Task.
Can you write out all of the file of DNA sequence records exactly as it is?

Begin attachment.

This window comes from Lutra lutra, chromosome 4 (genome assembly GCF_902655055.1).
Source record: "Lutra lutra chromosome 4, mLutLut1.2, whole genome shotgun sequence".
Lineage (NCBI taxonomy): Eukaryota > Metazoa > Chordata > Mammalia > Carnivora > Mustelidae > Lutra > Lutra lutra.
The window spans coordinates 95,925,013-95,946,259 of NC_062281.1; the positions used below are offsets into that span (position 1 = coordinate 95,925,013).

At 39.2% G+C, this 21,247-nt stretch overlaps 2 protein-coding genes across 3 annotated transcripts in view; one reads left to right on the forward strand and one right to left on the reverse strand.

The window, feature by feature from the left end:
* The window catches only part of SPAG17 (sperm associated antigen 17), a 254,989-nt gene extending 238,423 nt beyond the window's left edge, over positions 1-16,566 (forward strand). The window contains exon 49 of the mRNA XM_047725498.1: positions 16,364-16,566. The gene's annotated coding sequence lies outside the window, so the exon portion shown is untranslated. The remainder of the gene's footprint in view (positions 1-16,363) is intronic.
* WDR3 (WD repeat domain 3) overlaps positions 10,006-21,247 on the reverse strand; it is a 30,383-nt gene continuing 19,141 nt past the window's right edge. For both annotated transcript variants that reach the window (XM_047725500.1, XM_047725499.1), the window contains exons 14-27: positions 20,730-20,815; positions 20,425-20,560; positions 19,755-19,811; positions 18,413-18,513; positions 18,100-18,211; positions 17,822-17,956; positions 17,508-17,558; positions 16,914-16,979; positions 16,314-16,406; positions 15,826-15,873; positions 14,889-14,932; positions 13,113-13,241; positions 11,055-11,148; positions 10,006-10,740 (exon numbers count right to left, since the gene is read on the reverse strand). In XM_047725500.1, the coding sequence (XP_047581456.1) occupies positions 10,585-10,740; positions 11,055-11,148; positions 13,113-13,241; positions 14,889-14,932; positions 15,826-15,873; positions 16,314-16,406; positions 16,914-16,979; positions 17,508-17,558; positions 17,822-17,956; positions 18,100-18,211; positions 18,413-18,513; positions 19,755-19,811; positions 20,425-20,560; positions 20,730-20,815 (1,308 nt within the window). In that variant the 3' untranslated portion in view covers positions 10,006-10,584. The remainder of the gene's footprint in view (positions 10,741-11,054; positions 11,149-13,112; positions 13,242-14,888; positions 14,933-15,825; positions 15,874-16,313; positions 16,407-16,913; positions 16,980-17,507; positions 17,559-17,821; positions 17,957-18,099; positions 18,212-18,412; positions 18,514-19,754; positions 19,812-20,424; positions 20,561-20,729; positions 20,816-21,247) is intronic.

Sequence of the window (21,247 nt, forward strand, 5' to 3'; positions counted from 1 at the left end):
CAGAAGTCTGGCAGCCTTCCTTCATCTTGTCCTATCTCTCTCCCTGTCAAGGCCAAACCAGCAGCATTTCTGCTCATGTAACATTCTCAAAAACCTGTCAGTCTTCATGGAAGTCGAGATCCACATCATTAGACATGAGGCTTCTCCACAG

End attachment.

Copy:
This window comes from Lutra lutra, chromosome 4 (genome assembly GCF_902655055.1).
Source record: "Lutra lutra chromosome 4, mLutLut1.2, whole genome shotgun sequence".
Lineage (NCBI taxonomy): Eukaryota > Metazoa > Chordata > Mammalia > Carnivora > Mustelidae > Lutra > Lutra lutra.
The window spans coordinates 95,925,013-95,946,259 of NC_062281.1; the positions used below are offsets into that span (position 1 = coordinate 95,925,013).

At 39.2% G+C, this 21,247-nt stretch overlaps 2 protein-coding genes across 3 annotated transcripts in view; one reads left to right on the forward strand and one right to left on the reverse strand.

The window, feature by feature from the left end:
* The window catches only part of SPAG17 (sperm associated antigen 17), a 254,989-nt gene extending 238,423 nt beyond the window's left edge, over positions 1-16,566 (forward strand). The window contains exon 49 of the mRNA XM_047725498.1: positions 16,364-16,566. The gene's annotated coding sequence lies outside the window, so the exon portion shown is untranslated. The remainder of the gene's footprint in view (positions 1-16,363) is intronic.
* WDR3 (WD repeat domain 3) overlaps positions 10,006-21,247 on the reverse strand; it is a 30,383-nt gene continuing 19,141 nt past the window's right edge. For both annotated transcript variants that reach the window (XM_047725500.1, XM_047725499.1), the window contains exons 14-27: positions 20,730-20,815; positions 20,425-20,560; positions 19,755-19,811; positions 18,413-18,513; positions 18,100-18,211; positions 17,822-17,956; positions 17,508-17,558; positions 16,914-16,979; positions 16,314-16,406; positions 15,826-15,873; positions 14,889-14,932; positions 13,113-13,241; positions 11,055-11,148; positions 10,006-10,740 (exon numbers count right to left, since the gene is read on the reverse strand). In XM_047725500.1, the coding sequence (XP_047581456.1) occupies positions 10,585-10,740; positions 11,055-11,148; positions 13,113-13,241; positions 14,889-14,932; positions 15,826-15,873; positions 16,314-16,406; positions 16,914-16,979; positions 17,508-17,558; positions 17,822-17,956; positions 18,100-18,211; positions 18,413-18,513; positions 19,755-19,811; positions 20,425-20,560; positions 20,730-20,815 (1,308 nt within the window). In that variant the 3' untranslated portion in view covers positions 10,006-10,584. The remainder of the gene's footprint in view (positions 10,741-11,054; positions 11,149-13,112; positions 13,242-14,888; positions 14,933-15,825; positions 15,874-16,313; positions 16,407-16,913; positions 16,980-17,507; positions 17,559-17,821; positions 17,957-18,099; positions 18,212-18,412; positions 18,514-19,754; positions 19,812-20,424; positions 20,561-20,729; positions 20,816-21,247) is intronic.

Sequence of the window (21,247 nt, forward strand, 5' to 3'; positions counted from 1 at the left end):
CAGAAGTCTGGCAGCCTTCCTTCATCTTGTCCTATCTCTCTCCCTGTCAAGGCCAAACCAGCAGCATTTCTGCTCATGTAACATTCTCAAAAACCTGTCAGTCTTCATGGAAGTCGAGATCCACATCATTAGACATGAGGCTTCTCCACAG